NY's Spitzer apologizes but no reference to allegation
New York Governor Eliot Spitzer apologized to his family and to the public for a "private matter" on Monday but made no reference to a New York Times report that he may have been linked to a prostitution ring.
Spitzer, who built his reputation going after white-collar crime on Wall Street as the state's prosecutor and as governor vowed to clean up state politics, said nothing about possibly resigning. ( Reuters )
Fox News television, citing unnamed sources, said before Spitzer spoke that the governor was expected to resign.
Spitzer was caught on a federal wiretap arranging to meet with a prostitute at a Washington hotel last month, the Times reported on its Web site.
"I have acted in a way that violated the obligations to my family and that violates my - or any - sense of right and wrong. I apologize first, and most importantly, to my family. I apologize to the public whom I promised better," Spitzer told a packed room of reporters in New York City with his wife at his side.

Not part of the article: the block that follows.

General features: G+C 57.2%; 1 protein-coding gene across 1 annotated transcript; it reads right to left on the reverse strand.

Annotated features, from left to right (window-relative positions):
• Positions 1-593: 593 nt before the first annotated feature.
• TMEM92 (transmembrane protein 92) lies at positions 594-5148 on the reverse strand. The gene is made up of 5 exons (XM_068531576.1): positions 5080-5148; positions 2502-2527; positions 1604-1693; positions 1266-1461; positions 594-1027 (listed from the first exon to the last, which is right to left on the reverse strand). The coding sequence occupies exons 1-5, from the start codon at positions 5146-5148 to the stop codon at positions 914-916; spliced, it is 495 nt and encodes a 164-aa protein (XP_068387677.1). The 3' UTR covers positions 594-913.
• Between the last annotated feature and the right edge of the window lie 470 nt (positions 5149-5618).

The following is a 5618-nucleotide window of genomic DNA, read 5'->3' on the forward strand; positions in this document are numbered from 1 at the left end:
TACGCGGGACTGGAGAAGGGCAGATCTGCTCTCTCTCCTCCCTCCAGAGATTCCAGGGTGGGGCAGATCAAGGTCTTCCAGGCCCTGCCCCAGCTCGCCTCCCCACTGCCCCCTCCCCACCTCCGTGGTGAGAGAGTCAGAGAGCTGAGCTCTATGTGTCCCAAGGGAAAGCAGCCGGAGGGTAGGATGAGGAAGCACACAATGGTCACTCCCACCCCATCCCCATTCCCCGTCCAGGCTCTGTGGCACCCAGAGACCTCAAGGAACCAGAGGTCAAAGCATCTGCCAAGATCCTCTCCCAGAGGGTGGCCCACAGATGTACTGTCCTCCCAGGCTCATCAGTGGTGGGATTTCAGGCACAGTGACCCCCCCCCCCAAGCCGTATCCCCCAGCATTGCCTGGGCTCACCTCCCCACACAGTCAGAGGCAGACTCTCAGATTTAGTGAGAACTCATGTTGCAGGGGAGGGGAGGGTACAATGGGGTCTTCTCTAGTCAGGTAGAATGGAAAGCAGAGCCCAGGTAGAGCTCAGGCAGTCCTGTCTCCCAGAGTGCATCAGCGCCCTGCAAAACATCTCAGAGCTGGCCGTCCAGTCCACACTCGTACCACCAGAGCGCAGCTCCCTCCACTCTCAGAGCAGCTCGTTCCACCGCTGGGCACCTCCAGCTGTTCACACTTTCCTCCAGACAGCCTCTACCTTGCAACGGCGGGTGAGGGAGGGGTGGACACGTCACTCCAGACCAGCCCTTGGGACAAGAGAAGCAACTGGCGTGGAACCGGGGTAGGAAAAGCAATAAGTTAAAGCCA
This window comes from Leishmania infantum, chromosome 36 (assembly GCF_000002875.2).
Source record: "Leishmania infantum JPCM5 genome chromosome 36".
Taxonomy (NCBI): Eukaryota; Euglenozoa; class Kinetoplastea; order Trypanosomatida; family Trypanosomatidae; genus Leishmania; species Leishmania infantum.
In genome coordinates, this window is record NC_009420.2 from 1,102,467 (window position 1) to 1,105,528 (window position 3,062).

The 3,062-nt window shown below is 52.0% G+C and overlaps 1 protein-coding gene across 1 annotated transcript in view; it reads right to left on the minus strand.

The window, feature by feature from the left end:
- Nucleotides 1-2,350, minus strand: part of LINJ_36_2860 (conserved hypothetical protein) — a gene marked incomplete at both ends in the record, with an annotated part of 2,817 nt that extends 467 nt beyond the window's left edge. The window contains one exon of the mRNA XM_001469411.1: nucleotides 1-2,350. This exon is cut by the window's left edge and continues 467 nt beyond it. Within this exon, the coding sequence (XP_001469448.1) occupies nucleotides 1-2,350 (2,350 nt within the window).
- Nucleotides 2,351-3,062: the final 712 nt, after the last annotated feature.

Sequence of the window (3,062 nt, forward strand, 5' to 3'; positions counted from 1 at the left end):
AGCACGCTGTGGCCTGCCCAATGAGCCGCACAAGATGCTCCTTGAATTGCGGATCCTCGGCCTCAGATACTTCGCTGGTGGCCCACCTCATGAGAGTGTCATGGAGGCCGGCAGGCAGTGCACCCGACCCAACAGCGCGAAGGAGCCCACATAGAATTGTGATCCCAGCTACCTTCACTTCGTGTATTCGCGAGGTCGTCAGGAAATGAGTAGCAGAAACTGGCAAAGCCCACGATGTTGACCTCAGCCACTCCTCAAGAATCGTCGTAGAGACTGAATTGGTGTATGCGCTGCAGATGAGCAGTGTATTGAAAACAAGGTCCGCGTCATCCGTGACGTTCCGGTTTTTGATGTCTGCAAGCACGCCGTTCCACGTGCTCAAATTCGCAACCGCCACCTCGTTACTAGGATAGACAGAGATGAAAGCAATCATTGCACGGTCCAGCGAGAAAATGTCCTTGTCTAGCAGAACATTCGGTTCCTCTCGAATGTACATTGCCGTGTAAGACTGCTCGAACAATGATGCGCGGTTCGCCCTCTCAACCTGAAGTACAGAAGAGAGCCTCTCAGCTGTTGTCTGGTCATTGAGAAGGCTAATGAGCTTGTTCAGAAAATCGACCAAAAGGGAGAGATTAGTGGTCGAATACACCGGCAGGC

"I am disappointed that I failed to live up to the standard that I expect of myself. I must now dedicate some time to regain the trust of my family," Spitzer added.
He did not take questions from reporters and Spitzer's aides declined to comment further.
As New York's state attorney general before being elected governor in November 2006, Spitzer was sometimes called the Sheriff of Wall Street for his prominent role in investigating financial cases.
A Democrat, he entered the governor's office promising ethical reform but soon battled with Republican leaders in the state Senate, slowing his agenda.
He has been married to Silda Wall Spitzer since 1987 and they have three daughters.
The New York Times, citing an administration official, reported that Spitzer had told his top administration officials he had been involved in a prostitution ring.
Shares of bond insurers fell on the news. Spitzer has been a crucial figure in helping the insurers raise more capital and keep their top credit ratings. The bond insurers, which guarantee more than $2.4 trillion of debt against default, have been scrambling to get capital as their expected payouts have been surging.